Yes, I am a NIMBY. So are you. So is everyone who cares about the environment. “Il faut cultiver notre jardin,” said Voltaire. If we were all permitted to follow his advice, the planet would be very much greener and pleasant.
British fishermen would not lay waste to fisheries which should one day sustain their grandchildren. Spaniards will. No-one is better qualified or better motivated to maintain and improve the environment than he or she who lives and works in a specific area and so has a vested interest in its sustainability.
But of course, a community or nation has requirements which do not always conform with the welfare of our prized herbaceous borders, so constant war exists between government and the concerned individual. This, provided that the NIMBY voice be heeded, is a healthy evolutionary battle.
We NIMBYs have plenty of reasons for objecting to the London-Birmingham High Speed Rail Link. It cuts a motorway-wide swathe through 150 designated nature sites, including ten SSIs and four nature reserves, without adequate consultation. It necessitates construction of a vast new car-park at Birmingham International. Even its most ardent champions cannot pretend that it will improve the appearance of the Chilterns or the quality of habitat for nearby villagers or Britain’s wildlife.
As for the cheap rhetoric attempting to embarrass British people for being small-time and outdated, that should be sent back, artfully mutilated and strapped across its horse. Proponents of HS2 wrote to the Daily Telegraph, pointing out that the UK has just 70 miles of high-speed track – less, apparently, than Morocco and Saudi Arabia. It is a "continuous embarrassment to British businesses promoting the UK overseas," they wrote.
No, it isn’t.
Saudi Arabia has an area over sixteen times that of England. Morocco is over three times bigger. Both boast extensive tracts of desert or mountain and few roads and settlements. England, by contrast, is an overpopulated little island whose road-map looks like a heavy-drinking farmer’s cheeks.
For all that, if this vast, Ozymandias-style project fulfilled government forecasts, we must pay the price – which includes, at current estimates, a cash outlay of £32.7 billion, or £1,700 per household (including, of course, many millions of households to which it is wholly irrelevant). If, as is projected, the link earns £46.9 billion, creates a million new jobs, facilitates international trade and closes the north-south divide, I for one must abandon my objections.
But I cannot recall a single comparable publicly-funded building project which did not go at least 25 percent over budget. Even the current quote fails to take into account the 22.5 miles of extra tunnels announced last week by Transport Secretary Justine Greening, the costs of extensive necessary enhancement of facilities and infrastructure at Euston, operating expenses and the £1.3 billion per annum required to service the resultant government debt.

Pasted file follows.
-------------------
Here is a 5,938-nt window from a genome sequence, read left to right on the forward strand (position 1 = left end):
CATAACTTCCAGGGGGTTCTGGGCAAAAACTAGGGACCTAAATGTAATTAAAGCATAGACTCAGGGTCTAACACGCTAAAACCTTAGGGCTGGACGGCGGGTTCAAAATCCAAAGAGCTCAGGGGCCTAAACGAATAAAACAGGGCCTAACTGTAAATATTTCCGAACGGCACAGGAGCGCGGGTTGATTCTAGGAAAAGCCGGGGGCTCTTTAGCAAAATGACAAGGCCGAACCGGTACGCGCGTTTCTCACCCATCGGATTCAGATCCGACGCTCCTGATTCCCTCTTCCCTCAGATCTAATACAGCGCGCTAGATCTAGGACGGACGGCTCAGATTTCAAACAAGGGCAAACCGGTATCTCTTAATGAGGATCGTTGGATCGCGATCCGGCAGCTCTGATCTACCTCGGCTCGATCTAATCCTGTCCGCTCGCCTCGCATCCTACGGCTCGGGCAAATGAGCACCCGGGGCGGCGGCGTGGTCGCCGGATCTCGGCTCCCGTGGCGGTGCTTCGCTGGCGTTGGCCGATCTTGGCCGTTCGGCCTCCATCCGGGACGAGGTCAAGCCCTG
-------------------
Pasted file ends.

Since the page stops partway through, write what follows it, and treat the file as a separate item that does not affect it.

As for the projected benefits, they are conjectural and improbable. £11 billion are attributed to working time saved by the shorter journey-time. This is a ridiculous, outdated assessment. In an age of mobile phones, laptops and video-conferencing, it is far more important that business-travellers are guaranteed seats and reliable connections en route.
The Taxpayers' Alliance, meanwhile, has assessed that a rise in fares of 27% over inflation will be needed if projections are to be realised. ‘If that does not take place,’ they say, ‘revenue is likely to be at least £10bn lower.’
So that’s our putative £14 billion profit wiped out. No attempt has been made to appraise the costs of compensation for inconvenience to season-ticket-holders during the decade of construction, nor can anyone accurately assess the social and economic cost to residents of communities along the line and those sidelined by this arrogant capital-to-subsidiary capital link. Services to cities in the process of regeneration such as Coventry and Stoke-on-Trent will suffer in consequence of HS2.
Travel time on the existing Euston-Birmingham line could be reduced to 50 minutes at a fraction of the cost. Overcrowding and restoration of the existing threadbare network is a far higher priority than a few minutes saved on a mainline artery. High Speed Trains in France and Spain have confirmed the dominance of already thriving capital cities and so reduced employment and engagement in smaller, needier communities.
Above all, perhaps, at a time of grave recession our government is proposing to spend a total of £33 billion of our money on a vast, essentially local vanity project which benefits only those on expense accounts and is opposed by 48 percent of the population and irrelevant to many more.
As an MEP travelling regularly between Birmingham, London and Brussels, I should be amongst the fortunate few to welcome this initiative.
I deplore it.